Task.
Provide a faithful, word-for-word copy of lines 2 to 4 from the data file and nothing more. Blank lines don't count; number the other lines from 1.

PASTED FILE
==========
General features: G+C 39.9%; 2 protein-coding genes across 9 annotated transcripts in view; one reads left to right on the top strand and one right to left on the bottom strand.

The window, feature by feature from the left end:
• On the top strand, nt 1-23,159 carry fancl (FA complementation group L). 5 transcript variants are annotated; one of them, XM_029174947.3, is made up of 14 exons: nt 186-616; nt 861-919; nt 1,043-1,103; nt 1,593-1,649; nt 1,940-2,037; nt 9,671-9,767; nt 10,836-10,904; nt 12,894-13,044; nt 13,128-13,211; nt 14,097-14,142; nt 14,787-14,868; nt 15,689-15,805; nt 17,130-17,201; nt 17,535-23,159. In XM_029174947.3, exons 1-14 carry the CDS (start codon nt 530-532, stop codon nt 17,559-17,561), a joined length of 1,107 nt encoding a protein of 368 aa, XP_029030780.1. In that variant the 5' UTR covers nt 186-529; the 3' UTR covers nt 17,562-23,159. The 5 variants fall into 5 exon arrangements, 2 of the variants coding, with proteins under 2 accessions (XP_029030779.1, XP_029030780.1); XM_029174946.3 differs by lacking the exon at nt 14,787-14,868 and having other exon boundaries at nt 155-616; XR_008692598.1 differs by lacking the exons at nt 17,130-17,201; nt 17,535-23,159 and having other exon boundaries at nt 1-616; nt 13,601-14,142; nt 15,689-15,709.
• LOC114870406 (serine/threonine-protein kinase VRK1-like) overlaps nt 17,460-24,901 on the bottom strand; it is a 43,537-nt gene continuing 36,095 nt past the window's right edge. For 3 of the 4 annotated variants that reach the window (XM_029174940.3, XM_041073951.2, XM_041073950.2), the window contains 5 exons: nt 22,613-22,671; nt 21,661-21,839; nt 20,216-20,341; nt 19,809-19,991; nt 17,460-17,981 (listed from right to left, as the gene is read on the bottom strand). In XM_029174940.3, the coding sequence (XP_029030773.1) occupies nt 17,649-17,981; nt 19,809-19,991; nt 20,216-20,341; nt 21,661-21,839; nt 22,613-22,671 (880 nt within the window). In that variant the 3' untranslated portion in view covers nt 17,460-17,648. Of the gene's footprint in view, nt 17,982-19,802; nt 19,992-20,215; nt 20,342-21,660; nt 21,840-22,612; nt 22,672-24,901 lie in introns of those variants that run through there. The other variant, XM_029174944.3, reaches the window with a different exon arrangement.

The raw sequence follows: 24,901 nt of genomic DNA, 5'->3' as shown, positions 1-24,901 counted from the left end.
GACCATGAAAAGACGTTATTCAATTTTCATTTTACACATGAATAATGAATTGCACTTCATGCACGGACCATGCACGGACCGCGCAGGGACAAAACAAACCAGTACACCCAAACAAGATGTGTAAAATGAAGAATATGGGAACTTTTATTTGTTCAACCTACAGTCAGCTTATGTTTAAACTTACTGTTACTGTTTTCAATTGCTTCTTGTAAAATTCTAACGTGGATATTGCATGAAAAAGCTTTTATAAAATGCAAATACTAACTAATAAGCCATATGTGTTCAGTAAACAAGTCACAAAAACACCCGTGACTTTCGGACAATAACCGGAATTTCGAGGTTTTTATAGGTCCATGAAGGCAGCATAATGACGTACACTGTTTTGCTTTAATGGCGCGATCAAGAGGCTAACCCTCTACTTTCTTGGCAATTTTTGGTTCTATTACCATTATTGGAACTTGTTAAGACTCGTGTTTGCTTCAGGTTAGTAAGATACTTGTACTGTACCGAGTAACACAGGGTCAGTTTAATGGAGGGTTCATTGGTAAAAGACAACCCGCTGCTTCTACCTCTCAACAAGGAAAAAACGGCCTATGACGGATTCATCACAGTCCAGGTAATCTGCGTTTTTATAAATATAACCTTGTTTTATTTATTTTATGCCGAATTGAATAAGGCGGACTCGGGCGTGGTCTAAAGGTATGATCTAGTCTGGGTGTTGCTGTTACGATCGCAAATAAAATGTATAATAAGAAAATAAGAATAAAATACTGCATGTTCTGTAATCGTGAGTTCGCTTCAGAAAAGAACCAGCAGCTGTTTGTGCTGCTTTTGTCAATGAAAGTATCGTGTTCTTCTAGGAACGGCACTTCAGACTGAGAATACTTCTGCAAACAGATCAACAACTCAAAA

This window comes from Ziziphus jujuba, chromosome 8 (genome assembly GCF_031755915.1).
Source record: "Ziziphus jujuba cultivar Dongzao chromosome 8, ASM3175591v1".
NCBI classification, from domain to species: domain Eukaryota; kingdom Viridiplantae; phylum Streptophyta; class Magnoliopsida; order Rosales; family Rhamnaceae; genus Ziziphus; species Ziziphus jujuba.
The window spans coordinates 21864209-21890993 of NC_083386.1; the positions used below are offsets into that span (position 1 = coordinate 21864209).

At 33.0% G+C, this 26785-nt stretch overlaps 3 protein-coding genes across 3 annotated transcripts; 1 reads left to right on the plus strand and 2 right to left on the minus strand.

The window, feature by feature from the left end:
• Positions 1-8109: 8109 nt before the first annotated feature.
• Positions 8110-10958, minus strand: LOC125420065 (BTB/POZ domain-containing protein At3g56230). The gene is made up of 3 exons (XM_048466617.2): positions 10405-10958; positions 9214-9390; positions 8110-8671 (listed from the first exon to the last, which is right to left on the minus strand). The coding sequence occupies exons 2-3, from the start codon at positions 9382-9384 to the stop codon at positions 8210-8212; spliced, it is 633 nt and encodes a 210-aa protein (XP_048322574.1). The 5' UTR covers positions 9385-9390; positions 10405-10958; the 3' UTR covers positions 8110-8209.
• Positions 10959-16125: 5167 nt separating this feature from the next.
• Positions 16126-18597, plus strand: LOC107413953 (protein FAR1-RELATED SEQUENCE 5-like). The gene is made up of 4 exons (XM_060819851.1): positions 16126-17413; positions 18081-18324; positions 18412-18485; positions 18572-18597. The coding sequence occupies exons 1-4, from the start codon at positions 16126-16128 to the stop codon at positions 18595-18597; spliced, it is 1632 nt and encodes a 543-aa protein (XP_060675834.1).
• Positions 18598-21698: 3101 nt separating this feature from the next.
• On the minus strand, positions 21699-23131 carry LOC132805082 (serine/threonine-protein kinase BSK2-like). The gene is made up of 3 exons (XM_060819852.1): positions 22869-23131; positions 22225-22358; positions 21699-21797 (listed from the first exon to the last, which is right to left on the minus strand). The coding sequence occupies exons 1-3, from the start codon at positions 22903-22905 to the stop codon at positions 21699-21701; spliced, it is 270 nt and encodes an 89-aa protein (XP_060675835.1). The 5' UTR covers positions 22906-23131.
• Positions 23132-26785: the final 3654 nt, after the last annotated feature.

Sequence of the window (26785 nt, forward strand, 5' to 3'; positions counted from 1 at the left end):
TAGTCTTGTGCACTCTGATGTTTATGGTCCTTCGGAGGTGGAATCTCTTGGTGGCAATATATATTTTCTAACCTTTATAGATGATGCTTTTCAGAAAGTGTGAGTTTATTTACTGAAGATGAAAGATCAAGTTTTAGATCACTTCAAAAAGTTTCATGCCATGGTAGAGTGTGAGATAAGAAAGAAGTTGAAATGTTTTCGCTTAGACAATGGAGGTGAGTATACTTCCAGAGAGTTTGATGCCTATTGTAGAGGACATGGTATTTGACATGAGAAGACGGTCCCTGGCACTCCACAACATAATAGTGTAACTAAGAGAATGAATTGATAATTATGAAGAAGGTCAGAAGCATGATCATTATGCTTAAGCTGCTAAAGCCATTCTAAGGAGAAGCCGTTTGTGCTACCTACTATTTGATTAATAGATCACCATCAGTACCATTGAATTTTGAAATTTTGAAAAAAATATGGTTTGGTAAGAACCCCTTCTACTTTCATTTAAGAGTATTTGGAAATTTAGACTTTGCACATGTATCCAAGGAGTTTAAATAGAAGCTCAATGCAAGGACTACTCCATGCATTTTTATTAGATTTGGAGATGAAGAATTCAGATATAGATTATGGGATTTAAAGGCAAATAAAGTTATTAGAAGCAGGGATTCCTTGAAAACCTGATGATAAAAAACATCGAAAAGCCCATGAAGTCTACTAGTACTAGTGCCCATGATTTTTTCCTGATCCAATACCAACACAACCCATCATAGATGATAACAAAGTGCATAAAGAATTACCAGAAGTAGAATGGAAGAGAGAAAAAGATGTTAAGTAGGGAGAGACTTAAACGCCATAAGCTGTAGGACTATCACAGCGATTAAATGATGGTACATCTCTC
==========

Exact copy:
The window, feature by feature from the left end:
• On the top strand, nt 1-23,159 carry fancl (FA complementation group L). 5 transcript variants are annotated; one of them, XM_029174947.3, is made up of 14 exons: nt 186-616; nt 861-919; nt 1,043-1,103; nt 1,593-1,649; nt 1,940-2,037; nt 9,671-9,767; nt 10,836-10,904; nt 12,894-13,044; nt 13,128-13,211; nt 14,097-14,142; nt 14,787-14,868; nt 15,689-15,805; nt 17,130-17,201; nt 17,535-23,159. In XM_029174947.3, exons 1-14 carry the CDS (start codon nt 530-532, stop codon nt 17,559-17,561), a joined length of 1,107 nt encoding a protein of 368 aa, XP_029030780.1. In that variant the 5' UTR covers nt 186-529; the 3' UTR covers nt 17,562-23,159. The 5 variants fall into 5 exon arrangements, 2 of the variants coding, with proteins under 2 accessions (XP_029030779.1, XP_029030780.1); XM_029174946.3 differs by lacking the exon at nt 14,787-14,868 and having other exon boundaries at nt 155-616; XR_008692598.1 differs by lacking the exons at nt 17,130-17,201; nt 17,535-23,159 and having other exon boundaries at nt 1-616; nt 13,601-14,142; nt 15,689-15,709.
• LOC114870406 (serine/threonine-protein kinase VRK1-like) overlaps nt 17,460-24,901 on the bottom strand; it is a 43,537-nt gene continuing 36,095 nt past the window's right edge. For 3 of the 4 annotated variants that reach the window (XM_029174940.3, XM_041073951.2, XM_041073950.2), the window contains 5 exons: nt 22,613-22,671; nt 21,661-21,839; nt 20,216-20,341; nt 19,809-19,991; nt 17,460-17,981 (listed from right to left, as the gene is read on the bottom strand). In XM_029174940.3, the coding sequence (XP_029030773.1) occupies nt 17,649-17,981; nt 19,809-19,991; nt 20,216-20,341; nt 21,661-21,839; nt 22,613-22,671 (880 nt within the window). In that variant the 3' untranslated portion in view covers nt 17,460-17,648. Of the gene's footprint in view, nt 17,982-19,802; nt 19,992-20,215; nt 20,342-21,660; nt 21,840-22,612; nt 22,672-24,901 lie in introns of those variants that run through there. The other variant, XM_029174944.3, reaches the window with a different exon arrangement.